World Economy

BOJ Goes Negative, Stuns Stock Markets

BOJ Goes Negative,  Stuns Stock Markets BOJ Goes Negative,  Stuns Stock Markets

The Bank of Japan unexpectedly cut a benchmark interest rate below zero on Friday, stunning investors with another bold move to stimulate the economy as volatile markets and slowing global growth threaten its efforts to overcome deflation.

Global equities jumped, the yen tumbled and sovereign bonds rallied after the BOJ said it would charge for a portion of bank reserves parked with the institution, an aggressive policy pioneered by the European Central Bank, Reuters reported.

"What's important is to show people that the BOJ is strongly committed to achieving 2% inflation and that it will do whatever it takes to achieve it," BOJ Governor Haruhiko Kuroda told a news conference after the decision.

In adopting negative interest rates Japan is reaching for a new weapon in its long battle against deflation, which since the 1990s have discouraged consumers from buying big because they expect prices to fall further. Deflation is seen as the root of two decades of economic malaise.

Kuroda said the world's third-biggest economy was recovering moderately and the underlying price trend was rising steadily.

Forestall Risks

"But there's a risk further falls in oil prices, uncertainty over emerging economies, including China, and global market instability could hurt business confidence and delay the eradication of people's deflationary mindset," he said. "The BOJ decided to adopt negative interest rates ... to forestall such risks from materializing."

Kuroda said as recently as last week he was not thinking of adopting a negative interest rate policy for now, telling parliament that further easing would likely take the form of an expansion of its massive asset-buying program.

But, with consumer inflation just 0.1% in the year to December despite three years of aggressive money-printing, the BOJ's policy board decided in a narrow 5-4 vote to charge a 0.1% interest on a portion of current account deposits that financial institutions hold with it.

Effectiveness Questioned

The central bank said in a statement announcing the decision it would cut interest rates further into negative territory if necessary, in its battle against deflation.

"Kuroda had been saying that he didn't think something like this would help so it is a bit surprising and it's clear the market has been surprised by it," said Nicholas Smith, a strategist at CLSA based in Tokyo.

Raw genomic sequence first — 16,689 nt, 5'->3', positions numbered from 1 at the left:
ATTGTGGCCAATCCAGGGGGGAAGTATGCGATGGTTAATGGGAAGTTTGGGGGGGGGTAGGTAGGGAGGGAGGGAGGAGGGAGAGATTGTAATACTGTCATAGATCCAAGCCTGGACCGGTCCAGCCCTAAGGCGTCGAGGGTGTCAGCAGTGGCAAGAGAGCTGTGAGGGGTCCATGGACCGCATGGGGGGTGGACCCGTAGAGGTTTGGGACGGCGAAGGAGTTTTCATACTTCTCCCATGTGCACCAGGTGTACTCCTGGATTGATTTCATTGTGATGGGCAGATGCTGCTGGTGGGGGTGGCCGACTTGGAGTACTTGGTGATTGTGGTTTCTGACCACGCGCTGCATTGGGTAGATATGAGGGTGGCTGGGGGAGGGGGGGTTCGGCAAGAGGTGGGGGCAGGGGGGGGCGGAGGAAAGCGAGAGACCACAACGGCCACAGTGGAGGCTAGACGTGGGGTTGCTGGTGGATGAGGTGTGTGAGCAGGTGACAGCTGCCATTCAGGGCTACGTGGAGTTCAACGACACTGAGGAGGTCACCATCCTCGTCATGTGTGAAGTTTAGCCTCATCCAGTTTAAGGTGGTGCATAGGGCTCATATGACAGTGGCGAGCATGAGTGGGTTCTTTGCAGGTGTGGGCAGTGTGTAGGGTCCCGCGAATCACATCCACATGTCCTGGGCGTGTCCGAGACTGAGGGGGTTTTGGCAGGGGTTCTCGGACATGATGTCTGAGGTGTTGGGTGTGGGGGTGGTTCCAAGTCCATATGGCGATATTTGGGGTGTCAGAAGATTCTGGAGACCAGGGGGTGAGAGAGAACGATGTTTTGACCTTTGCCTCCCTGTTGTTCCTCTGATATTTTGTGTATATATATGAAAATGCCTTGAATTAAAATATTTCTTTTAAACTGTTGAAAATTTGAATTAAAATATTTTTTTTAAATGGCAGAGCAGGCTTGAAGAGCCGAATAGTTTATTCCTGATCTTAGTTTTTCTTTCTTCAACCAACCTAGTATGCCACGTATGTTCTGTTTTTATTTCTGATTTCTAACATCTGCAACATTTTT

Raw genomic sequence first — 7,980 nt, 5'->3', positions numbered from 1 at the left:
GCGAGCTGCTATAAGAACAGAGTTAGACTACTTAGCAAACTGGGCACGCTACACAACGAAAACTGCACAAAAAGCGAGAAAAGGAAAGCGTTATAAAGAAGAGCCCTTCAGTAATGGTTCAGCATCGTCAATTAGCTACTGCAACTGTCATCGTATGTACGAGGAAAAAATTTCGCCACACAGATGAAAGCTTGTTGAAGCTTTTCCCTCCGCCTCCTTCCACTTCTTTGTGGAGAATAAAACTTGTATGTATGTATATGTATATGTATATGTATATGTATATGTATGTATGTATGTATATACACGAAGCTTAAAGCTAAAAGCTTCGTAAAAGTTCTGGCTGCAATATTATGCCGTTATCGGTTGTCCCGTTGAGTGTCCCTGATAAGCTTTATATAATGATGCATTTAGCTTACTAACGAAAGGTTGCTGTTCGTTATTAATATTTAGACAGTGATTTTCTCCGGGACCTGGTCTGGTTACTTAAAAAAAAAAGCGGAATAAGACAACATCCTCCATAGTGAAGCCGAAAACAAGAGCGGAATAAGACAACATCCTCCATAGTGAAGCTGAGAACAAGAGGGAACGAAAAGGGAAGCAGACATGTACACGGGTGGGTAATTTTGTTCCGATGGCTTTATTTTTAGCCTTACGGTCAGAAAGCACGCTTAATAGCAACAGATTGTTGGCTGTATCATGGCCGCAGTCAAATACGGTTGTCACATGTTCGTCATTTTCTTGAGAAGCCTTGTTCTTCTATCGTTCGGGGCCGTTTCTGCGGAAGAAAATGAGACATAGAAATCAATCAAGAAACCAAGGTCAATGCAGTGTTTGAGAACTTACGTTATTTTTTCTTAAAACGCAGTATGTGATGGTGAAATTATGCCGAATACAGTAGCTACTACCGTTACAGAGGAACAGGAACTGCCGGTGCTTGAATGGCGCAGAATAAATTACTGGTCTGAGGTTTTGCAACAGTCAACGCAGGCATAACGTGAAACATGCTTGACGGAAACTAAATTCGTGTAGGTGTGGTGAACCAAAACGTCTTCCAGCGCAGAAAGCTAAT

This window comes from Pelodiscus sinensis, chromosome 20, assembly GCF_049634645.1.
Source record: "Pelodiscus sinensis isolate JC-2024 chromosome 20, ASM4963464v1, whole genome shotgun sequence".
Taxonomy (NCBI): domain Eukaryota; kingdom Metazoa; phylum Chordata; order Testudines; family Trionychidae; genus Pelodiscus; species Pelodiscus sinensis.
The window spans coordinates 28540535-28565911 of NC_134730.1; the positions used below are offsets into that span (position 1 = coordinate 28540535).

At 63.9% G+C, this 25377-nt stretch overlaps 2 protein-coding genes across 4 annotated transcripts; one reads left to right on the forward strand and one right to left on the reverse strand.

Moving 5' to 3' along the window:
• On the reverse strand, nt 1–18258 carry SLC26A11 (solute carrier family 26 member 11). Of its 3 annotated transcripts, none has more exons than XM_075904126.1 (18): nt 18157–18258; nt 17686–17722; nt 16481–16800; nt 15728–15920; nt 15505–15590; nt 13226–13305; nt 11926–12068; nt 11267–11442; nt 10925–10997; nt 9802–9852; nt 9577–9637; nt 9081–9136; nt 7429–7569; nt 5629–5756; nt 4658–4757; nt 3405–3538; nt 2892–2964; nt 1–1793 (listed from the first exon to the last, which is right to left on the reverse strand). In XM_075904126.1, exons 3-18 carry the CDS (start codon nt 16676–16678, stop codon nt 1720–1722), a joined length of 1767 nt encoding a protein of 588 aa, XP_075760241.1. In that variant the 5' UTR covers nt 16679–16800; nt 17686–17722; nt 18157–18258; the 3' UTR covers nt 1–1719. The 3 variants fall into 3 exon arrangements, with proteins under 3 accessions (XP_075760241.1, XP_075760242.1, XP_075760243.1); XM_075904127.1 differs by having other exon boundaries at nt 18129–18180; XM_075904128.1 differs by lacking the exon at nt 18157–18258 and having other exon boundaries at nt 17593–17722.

Some economists doubted the BOJ move would prove effective. "It has gone on the defensive," said Hideo Kumano, chief economist at Dai-ichi Life Research Institute. "It made this decision not because it's effective, but because markets are collapsing and it feels it has no other option."

Step Up Lending

Several European central banks have cut key rates below zero, and the ECB became the first major central bank to do so in June 2014.

In pursuing the same path, the BOJ is hoping banks will step up lending to support activity in the real economy, rather than pay a penalty to deposit excess cash at the central bank.

There is little sign of any pent-up demand from Japanese banks or cash-rich companies for fresh funds, however, and any money released into the system may merely be hoarded or steered into speculative activity.

The BOJ maintained its pledge to expand base money at an annual pace of 80 trillion yen ($675 billion) via aggressive purchases of Japanese government bonds and risky assets conducted under its quantitative and qualitative easing program.

The BOJ's move–boosting the dollar by 1.7% against the yen–could make it even harder for the US Federal Reserve to raise interest rates four times this year, as originally envisaged by its policy board.

Shares, Currencies

Asian shares jumped on Friday and the yen swooned following the BOJ move. The yen fell across the board and sovereign bonds rallied.

The dollar was up 0.44% against a basket of currencies, while the euro eased back to $1.09.

Japan's Nikkei share index extended early gains to rise 3.4%, and lifted bourses across the region. MSCI's broadest index of Asia-Pacific shares outside Japan jumped 1.3%. The Shanghai benchmark rose 2%, attempting to bounce from steep losses early in the week.

Fed fund futures rose to imply a rate of 51 basis points by year end, compared to 90 basis points a month ago. Futures for US 10-year bonds rose five ticks.

US crude was up a further 35 cents at $33.55 per barrel, while Brent futures firmed 36 cents to $34.25.